Finite-sample system identification algorithms can be used to build guaranteed confidence regions for unknown model parameters under mild statistical assumptions. It has been shown that in many circumstances these rigorously built regions are comparable in size and shape to those that could be built by resorting to the asymptotic theory. The latter sets are, however, not guaranteed for finite samples and can sometimes lead to misleading results. The general principles behind finite-sample methods make them virtually applicable to a large variety of even nonlinear systems. While these principles are simple enough, a rigorous treatment of the attendant technical issues makes the corresponding theory complex and not easy to access. This is believed to be one of the reasons why these methods have not yet received widespread acceptance by the identification community and this letter is meant to provide an easy access point to finite-sample system identification by presenting the fundamental ideas underlying these methods in a simplified manner. We then review three (classes of) methods that have been proposed so far-1) Leave-out Sign-dominant Correlation Regions (LSCR); 2) Sign-Perturbed Sums (SPS); 3) Perturbed Dataset Methods (PDMs). By identifying some difficulties inherent in these methods, we also propose in this letter a new sign-perturbation method based on correlation which overcome some of these difficulties.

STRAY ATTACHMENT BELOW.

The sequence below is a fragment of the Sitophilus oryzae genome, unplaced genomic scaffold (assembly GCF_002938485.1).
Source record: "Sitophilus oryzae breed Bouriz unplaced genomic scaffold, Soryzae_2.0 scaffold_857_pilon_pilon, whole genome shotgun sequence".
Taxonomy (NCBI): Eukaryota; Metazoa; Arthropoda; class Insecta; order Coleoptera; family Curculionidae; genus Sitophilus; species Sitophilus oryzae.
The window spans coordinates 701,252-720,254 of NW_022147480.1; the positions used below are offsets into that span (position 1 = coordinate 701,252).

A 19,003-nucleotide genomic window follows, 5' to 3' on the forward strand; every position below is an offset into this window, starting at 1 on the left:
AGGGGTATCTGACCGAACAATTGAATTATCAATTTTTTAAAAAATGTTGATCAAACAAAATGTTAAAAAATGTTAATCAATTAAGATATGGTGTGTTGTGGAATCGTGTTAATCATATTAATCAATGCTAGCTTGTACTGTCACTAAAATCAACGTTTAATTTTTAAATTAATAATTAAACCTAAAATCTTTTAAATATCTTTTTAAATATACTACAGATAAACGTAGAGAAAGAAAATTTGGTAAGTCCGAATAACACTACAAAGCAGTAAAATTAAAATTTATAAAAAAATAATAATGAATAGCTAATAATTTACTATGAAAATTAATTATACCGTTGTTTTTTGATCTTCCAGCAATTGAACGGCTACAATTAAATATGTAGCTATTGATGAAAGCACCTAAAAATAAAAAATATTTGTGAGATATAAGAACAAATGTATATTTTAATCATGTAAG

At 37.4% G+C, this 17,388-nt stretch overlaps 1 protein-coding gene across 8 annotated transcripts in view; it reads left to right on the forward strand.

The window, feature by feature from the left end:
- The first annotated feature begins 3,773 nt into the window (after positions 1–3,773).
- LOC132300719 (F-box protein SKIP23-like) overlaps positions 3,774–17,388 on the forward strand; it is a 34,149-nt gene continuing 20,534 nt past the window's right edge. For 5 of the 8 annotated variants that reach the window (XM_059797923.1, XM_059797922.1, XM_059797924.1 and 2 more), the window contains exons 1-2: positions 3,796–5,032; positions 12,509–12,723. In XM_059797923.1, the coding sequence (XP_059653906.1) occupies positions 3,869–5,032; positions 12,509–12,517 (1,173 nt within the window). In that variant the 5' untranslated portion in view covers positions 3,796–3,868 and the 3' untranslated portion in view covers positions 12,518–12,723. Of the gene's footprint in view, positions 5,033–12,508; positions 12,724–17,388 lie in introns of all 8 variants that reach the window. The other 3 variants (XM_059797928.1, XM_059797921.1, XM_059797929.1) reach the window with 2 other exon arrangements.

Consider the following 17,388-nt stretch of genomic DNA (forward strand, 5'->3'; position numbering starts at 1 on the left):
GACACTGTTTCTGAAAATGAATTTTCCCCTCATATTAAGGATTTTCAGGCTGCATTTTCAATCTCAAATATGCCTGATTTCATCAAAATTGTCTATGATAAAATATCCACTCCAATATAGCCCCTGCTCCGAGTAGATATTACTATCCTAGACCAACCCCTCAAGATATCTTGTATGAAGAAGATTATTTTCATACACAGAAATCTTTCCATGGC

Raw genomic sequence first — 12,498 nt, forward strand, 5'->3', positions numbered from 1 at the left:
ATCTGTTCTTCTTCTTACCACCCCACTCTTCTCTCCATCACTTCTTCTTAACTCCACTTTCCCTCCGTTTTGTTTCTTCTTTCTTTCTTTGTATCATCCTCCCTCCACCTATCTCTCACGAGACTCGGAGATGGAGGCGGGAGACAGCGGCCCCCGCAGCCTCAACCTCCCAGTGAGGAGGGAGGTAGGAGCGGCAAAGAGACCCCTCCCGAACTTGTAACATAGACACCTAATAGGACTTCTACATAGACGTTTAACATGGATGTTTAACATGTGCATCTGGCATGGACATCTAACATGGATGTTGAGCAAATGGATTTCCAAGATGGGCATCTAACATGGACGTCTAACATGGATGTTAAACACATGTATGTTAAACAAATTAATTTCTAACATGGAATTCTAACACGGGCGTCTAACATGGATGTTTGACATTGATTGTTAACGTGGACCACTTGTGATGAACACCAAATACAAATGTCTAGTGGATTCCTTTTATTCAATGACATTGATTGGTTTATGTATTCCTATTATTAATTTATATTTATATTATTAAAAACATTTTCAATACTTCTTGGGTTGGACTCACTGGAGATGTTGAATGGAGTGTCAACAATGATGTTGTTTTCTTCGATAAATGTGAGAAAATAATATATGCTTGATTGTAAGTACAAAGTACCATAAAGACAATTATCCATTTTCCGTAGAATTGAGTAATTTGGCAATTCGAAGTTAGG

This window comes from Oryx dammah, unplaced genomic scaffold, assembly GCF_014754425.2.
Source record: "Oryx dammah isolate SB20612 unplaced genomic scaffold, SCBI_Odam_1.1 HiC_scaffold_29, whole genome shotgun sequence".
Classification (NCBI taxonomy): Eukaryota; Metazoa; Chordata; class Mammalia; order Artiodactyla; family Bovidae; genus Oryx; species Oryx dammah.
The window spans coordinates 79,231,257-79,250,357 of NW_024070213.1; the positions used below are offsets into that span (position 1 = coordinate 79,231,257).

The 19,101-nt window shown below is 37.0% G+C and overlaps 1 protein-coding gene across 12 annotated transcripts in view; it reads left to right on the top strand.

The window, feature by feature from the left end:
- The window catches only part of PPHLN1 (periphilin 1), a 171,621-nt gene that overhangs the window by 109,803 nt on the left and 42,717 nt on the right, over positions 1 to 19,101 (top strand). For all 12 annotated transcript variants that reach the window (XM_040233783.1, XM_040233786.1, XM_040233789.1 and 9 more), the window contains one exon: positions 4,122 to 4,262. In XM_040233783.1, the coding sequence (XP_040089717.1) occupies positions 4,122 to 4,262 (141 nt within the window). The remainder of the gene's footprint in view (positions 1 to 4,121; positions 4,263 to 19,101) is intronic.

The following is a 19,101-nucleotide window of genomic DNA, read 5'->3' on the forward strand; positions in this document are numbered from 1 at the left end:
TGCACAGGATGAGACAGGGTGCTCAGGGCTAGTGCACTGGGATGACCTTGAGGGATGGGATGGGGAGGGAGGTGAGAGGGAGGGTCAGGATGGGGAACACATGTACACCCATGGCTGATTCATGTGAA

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IEEE Control Systems Letters

Carè, A., Csáji, B., Campi, M., & Weyer, E. (2018). Finite-sample system identification: An overview and a new correlation method. IEEE Control Systems Letters, 2(1), 61–66. doi:10.1109/LCSYS.2017.2720969